zug wrote:I'd also argue that the desire for revenge is natural and not something "barbaric" that must be "overcome." The desire for sex is natural, and could be called barbaric in a similar fashion (aka, it's not barbaric, it's base and instinctive in a morally-neutral way). They both lend themselves to propagation of the good in our species.
You seem to think, again, that there's something wrong with the instinctive response to avenge wrongs enacted on one's self and loved ones. I think that trying to eradicate or mitigate the effects of this instinct is unnatural as hell. More civilized, possibly, but in a very creepy and impersonal, even alien, manner.
The difference is it's all fair and good for an individual to seek retribution against an individual, but it's poorly weighted when a state seeks retribution against an individual. If I came home to find someone raping my girlfriend, I'd probably attempt to kill/punish the rapist. I may even attempt to kill or otherwise punish the rapist well after the incident. As an individual, I think my feelings of retribution would be justified. But I don't think state-administered punishment for rape should be the death pentalty, or castration, or the amputation of a limb, or any of the other form of cruelty.
When states seek to punish individuals, the results become messy very quickly. States also make bureaucratic errors, and innocents shouldn't be drawn and quartered. States should only seek to protect society, while individuals can seek their vengeance. And if they can't get their punishment in before the criminal is captured by the state, then they may have to settle for compensation instead.
But shouldn't we also consider the nature of punishment? If a student won't submit an essay, the teacher will find suitable punishment with a view to motivate the student to hand-in future assignments. The punishment has a purpose, towards reforming the student. Likewise, if a customer is being a douche, but store policy requires me to submit to their demands, then I'll make the customer wait as long as I can before I help them. The intent of the punishment is to teach the customer some humility, for next time. But if a parent is overcome with stress and kills two of their children, what's the point in punishment? The auntie of the family may want the parent to suffer, but not practical good will come from punishing the criminal. Rather the parent needs help. Jail, also. Such a person is not safe, but punishment won't undo the tragedy, and it's not torture will convince such a person their actions aren't kosher if they don't already know it.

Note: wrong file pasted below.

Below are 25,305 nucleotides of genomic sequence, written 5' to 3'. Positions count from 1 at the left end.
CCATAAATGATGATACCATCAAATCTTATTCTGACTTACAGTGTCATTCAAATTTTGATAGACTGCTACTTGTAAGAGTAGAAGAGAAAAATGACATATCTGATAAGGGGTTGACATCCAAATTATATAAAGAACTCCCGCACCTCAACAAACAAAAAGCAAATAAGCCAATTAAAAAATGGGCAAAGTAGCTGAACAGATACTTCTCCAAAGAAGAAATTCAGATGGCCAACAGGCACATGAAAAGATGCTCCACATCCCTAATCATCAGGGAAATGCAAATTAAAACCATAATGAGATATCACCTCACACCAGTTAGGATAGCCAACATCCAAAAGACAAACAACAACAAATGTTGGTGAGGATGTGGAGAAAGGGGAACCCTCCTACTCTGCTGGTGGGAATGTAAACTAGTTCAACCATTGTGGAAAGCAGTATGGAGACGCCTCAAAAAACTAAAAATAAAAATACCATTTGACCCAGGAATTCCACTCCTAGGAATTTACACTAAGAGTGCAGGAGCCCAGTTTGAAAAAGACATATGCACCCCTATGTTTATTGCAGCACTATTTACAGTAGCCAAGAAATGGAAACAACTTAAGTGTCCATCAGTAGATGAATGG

do the crime do the time wrote:Very sad that some people want to protect the rights of people who take the rights of others .
Human beings not monsters you say?
I disagree , these are evil people with no respect for life and no remorse for the actions they have carried out .
People believe that by having "rights" no matter what that person has done is a good thing these people who fight for rights for criminals are damaging society.
Human beings may be monsters, capable of evil and undeserving of rights. But by pretending we're all good, and acting as if it's true, we've managed to coat our societies in this flimsy veneer we call "civilisation". When we hold ourselves upto our imaginary standards of morality and human rights, we get to keep the veneer. Otherwise, we find it chips off very easily.
For example, the British administration of India sometime acted superbly and, at other times, barbariously. When the administration and its courts forgot to remember that the Indian people were human, massacres occured. When they remembered to treat them with dignity and respect, the British were forced to examine injustices in their laws and correct them. A system that empathises with its criminals will never go far wrong; a system that demonizes its criminals will earn a colourful mention in history books.